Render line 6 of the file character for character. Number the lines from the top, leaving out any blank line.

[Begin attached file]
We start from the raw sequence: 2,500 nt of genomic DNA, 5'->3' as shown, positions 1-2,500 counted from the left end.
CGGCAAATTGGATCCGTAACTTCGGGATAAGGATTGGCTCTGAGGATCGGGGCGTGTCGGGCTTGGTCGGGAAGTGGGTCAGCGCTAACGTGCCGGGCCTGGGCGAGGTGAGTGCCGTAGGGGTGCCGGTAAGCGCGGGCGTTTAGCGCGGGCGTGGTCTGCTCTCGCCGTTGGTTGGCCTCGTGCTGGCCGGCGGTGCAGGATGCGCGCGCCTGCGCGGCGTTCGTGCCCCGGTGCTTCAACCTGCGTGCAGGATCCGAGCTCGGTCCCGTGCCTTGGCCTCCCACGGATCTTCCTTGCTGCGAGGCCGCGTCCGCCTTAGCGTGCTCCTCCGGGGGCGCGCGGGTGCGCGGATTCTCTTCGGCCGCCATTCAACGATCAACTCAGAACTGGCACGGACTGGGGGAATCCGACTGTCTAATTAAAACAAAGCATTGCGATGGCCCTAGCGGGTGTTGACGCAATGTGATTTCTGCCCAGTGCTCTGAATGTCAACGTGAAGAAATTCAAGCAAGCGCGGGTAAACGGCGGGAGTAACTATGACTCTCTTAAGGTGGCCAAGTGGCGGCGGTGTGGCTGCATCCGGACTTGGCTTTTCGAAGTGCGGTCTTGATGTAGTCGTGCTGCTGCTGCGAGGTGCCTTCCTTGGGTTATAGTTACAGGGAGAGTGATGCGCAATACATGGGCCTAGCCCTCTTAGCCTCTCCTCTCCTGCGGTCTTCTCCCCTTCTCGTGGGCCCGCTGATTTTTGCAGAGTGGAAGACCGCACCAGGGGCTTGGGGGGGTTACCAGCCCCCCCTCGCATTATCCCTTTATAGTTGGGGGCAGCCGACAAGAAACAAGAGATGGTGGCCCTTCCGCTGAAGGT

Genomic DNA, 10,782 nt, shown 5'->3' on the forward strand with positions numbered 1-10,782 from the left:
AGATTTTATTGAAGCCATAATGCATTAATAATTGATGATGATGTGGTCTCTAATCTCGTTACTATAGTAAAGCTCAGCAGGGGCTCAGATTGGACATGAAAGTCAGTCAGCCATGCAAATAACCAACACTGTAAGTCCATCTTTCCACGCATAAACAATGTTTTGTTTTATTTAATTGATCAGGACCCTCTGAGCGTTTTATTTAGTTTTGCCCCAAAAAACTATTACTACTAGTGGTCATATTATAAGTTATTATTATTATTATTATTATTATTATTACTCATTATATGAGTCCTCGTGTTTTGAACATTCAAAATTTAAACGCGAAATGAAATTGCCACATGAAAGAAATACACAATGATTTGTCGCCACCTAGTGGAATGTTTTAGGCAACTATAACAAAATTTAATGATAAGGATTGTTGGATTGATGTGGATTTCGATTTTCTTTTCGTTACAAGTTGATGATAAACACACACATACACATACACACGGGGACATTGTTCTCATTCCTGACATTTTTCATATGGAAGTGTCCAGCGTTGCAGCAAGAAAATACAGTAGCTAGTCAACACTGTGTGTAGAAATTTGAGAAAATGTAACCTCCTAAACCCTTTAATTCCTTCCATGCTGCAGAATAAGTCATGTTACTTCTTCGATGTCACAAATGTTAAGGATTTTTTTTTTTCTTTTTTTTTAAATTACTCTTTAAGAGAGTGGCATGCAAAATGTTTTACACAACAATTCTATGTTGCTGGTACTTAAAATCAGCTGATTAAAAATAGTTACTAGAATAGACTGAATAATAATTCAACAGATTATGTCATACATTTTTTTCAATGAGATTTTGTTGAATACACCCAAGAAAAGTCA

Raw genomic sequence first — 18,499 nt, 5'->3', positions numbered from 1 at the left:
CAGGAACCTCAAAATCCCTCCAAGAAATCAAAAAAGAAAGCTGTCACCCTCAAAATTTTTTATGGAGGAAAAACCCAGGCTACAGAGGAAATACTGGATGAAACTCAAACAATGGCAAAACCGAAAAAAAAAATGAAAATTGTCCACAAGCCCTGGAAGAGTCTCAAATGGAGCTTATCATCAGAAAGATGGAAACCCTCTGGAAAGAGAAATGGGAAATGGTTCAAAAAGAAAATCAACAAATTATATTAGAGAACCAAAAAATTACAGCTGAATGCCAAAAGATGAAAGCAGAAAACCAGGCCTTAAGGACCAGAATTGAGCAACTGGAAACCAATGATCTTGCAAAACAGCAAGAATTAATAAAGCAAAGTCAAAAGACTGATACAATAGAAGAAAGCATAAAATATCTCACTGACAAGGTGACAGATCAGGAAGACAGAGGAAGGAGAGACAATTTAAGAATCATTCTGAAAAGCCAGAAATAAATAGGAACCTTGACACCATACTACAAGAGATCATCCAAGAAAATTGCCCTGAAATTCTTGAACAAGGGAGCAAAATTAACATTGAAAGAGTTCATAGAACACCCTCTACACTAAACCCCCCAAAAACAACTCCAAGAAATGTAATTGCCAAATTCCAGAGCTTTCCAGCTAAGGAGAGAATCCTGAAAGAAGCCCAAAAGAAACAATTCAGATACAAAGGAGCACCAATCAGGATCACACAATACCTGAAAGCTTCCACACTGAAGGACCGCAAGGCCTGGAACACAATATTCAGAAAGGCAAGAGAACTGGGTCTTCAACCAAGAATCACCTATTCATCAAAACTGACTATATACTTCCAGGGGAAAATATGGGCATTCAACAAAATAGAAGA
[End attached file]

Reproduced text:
CAGGAACCTCAAAATCCCTCCAAGAAATCAAAAAAGAAAGCTGTCACCCTCAAAATTTTTTATGGAGGAAAAACCCAGGCTACAGAGGAAATACTGGATGAAACTCAAACAATGGCAAAACCGAAAAAAAAAATGAAAATTGTCCACAAGCCCTGGAAGAGTCTCAAATGGAGCTTATCATCAGAAAGATGGAAACCCTCTGGAAAGAGAAATGGGAAATGGTTCAAAAAGAAAATCAACAAATTATATTAGAGAACCAAAAAATTACAGCTGAATGCCAAAAGATGAAAGCAGAAAACCAGGCCTTAAGGACCAGAATTGAGCAACTGGAAACCAATGATCTTGCAAAACAGCAAGAATTAATAAAGCAAAGTCAAAAGACTGATACAATAGAAGAAAGCATAAAATATCTCACTGACAAGGTGACAGATCAGGAAGACAGAGGAAGGAGAGACAATTTAAGAATCATTCTGAAAAGCCAGAAATAAATAGGAACCTTGACACCATACTACAAGAGATCATCCAAGAAAATTGCCCTGAAATTCTTGAACAAGGGAGCAAAATTAACATTGAAAGAGTTCATAGAACACCCTCTACACTAAACCCCCCAAAAACAACTCCAAGAAATGTAATTGCCAAATTCCAGAGCTTTCCAGCTAAGGAGAGAATCCTGAAAGAAGCCCAAAAGAAACAATTCAGATACAAAGGAGCACCAATCAGGATCACACAATACCTGAAAGCTTCCACACTGAAGGACCGCAAGGCCTGGAACACAATATTCAGAAAGGCAAGAGAACTGGGTCTTCAACCAAGAATCACCTATTCATCAAAACTGACTATATACTTCCAGGGGAAAATATGGGCATTCAACAAAATAGAAGA